Thursday, September 19, 2013

Invasive Asian Clams Continue to Spread in Lake George

Asian Clam Locations on Lake George Sept 6 2013Post-treatment survey results this spring suggested that the seven acres of mats placed on the bottom of Lake George  last winter successfully killed off several populations of Asian clams.  However, a two-week lakewide survey in early September has revealed that the invasive clams are showing up in new locations, and spreading beyond the treated areas.

New clam populations have been identified by volunteers and staff from the various organizations that make up the Lake George Asian Clam Task Force.  New locations with clams have been found at Million Dollar Beach, Sandy Bay, Cotton Point and Basin Bay in southern Lake George, as well as the private boat launch area in Glenburnie in the Northern Basin. 

Plans are still being developed for the new sites as well as expansions of existing sites. “Based on survey findings, our control strategy for the more established sites was thwarted by the aggressive reproductive abilities of these invasive clams,” Chris Navitsky, Lake George Waterkeeper, said in a statement to the press.  “This development only amplifies the need for mandatory measures to inspect and decontaminate all trailered boats before entering the Lake. Protection from invasives ultimately requires prevention while we study new and better ways to tackle those species that are already here.”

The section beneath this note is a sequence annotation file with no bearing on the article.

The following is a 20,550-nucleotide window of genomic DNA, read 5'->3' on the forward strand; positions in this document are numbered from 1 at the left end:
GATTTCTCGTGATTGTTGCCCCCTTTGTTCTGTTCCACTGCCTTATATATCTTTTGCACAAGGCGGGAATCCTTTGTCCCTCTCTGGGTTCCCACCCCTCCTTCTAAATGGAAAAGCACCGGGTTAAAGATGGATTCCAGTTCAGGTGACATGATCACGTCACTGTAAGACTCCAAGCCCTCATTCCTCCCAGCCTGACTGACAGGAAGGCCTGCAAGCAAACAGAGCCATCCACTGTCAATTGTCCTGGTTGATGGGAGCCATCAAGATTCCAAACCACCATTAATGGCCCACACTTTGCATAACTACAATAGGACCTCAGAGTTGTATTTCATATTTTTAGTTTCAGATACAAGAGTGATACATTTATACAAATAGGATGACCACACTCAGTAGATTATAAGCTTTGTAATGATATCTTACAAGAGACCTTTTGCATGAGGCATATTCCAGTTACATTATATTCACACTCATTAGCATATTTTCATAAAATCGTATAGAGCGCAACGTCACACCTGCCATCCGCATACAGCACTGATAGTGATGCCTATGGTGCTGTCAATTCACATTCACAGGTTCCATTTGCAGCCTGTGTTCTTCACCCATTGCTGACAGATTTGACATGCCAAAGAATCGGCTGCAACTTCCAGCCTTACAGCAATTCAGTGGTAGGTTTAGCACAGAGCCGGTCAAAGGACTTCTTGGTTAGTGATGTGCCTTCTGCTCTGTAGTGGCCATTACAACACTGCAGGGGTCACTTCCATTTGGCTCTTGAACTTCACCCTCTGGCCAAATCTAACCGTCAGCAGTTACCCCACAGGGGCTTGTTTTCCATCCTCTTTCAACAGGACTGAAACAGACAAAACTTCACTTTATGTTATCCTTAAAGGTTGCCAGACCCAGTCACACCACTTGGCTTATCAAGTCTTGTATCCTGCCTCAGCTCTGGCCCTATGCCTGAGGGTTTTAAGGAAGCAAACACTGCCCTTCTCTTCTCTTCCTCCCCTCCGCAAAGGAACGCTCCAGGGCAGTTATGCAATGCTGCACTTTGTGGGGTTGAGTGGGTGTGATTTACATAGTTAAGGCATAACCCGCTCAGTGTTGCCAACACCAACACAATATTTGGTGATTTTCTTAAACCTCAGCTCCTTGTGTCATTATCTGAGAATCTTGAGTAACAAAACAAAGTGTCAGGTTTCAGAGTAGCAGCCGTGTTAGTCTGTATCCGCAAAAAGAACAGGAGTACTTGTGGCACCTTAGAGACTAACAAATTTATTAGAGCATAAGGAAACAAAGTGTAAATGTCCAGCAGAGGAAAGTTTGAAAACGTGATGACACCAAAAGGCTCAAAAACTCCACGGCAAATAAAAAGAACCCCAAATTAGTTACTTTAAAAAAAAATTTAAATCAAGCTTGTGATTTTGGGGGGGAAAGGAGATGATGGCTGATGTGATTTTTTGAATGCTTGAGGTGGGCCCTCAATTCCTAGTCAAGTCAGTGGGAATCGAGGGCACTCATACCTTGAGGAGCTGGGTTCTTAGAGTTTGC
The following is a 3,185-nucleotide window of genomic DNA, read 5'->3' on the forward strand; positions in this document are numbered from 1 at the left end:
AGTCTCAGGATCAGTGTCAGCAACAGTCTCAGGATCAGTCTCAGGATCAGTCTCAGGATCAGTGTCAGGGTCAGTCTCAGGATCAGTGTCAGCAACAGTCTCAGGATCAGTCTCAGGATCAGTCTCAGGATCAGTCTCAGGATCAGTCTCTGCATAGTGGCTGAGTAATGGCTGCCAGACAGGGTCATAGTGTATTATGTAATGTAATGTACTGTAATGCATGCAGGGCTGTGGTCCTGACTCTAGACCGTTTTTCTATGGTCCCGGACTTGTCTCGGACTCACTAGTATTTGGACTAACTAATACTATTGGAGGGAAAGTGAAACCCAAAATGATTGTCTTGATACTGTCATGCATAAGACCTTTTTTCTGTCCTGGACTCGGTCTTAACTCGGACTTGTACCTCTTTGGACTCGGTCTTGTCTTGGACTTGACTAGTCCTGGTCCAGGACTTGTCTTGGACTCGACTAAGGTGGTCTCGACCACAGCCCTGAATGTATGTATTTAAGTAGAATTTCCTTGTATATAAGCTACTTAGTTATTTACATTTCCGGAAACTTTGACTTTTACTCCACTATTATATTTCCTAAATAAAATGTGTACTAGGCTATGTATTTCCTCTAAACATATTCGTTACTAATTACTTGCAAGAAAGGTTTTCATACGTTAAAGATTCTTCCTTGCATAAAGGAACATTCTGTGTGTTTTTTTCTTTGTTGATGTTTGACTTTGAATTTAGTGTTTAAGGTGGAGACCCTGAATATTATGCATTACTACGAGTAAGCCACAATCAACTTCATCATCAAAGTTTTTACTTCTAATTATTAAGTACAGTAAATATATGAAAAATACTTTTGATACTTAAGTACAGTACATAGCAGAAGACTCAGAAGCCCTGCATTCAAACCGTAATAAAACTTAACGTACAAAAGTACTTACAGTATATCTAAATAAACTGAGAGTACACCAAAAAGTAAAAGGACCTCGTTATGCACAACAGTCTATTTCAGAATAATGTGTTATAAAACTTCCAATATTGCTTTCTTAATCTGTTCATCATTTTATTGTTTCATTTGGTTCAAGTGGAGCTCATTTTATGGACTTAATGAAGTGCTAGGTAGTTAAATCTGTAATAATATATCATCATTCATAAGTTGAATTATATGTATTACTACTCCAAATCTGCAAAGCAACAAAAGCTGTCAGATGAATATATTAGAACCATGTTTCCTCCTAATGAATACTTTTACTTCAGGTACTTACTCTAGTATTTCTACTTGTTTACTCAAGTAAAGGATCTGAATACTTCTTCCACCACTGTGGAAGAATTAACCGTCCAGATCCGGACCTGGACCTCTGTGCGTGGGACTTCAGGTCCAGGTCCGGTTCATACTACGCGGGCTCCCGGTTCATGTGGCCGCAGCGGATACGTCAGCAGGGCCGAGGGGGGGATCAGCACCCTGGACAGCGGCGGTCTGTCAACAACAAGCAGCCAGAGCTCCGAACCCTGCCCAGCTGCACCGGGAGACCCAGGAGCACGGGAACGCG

Plans are still in the works for the next round of treatment.  “We are prioritizing locations based on a series of factors including spread potential, research value, recreational uses, density of clam populations, and ecological sensitivity, but there are many things to consider and not enough resources to do everything we want to do,” according to Walt Lender, executive director of the Lake George Association.  “At the top of the list for right now is trying to find out whether the adult clams in the lake have just released another generation of offspring.  This is going to be a difficult and labor-intensive process because samples of water and sediment must be carefully examined under a microscope in a lab, but finding this out now will inform our upcoming fall efforts.”

The lake-wide survey included close to 50 volunteers and staff from Task Force partners with crews on four boats throughout Lake George. Rich Morin’s Dive Center donated the use of wet suits for volunteers to wear while surveying.

 

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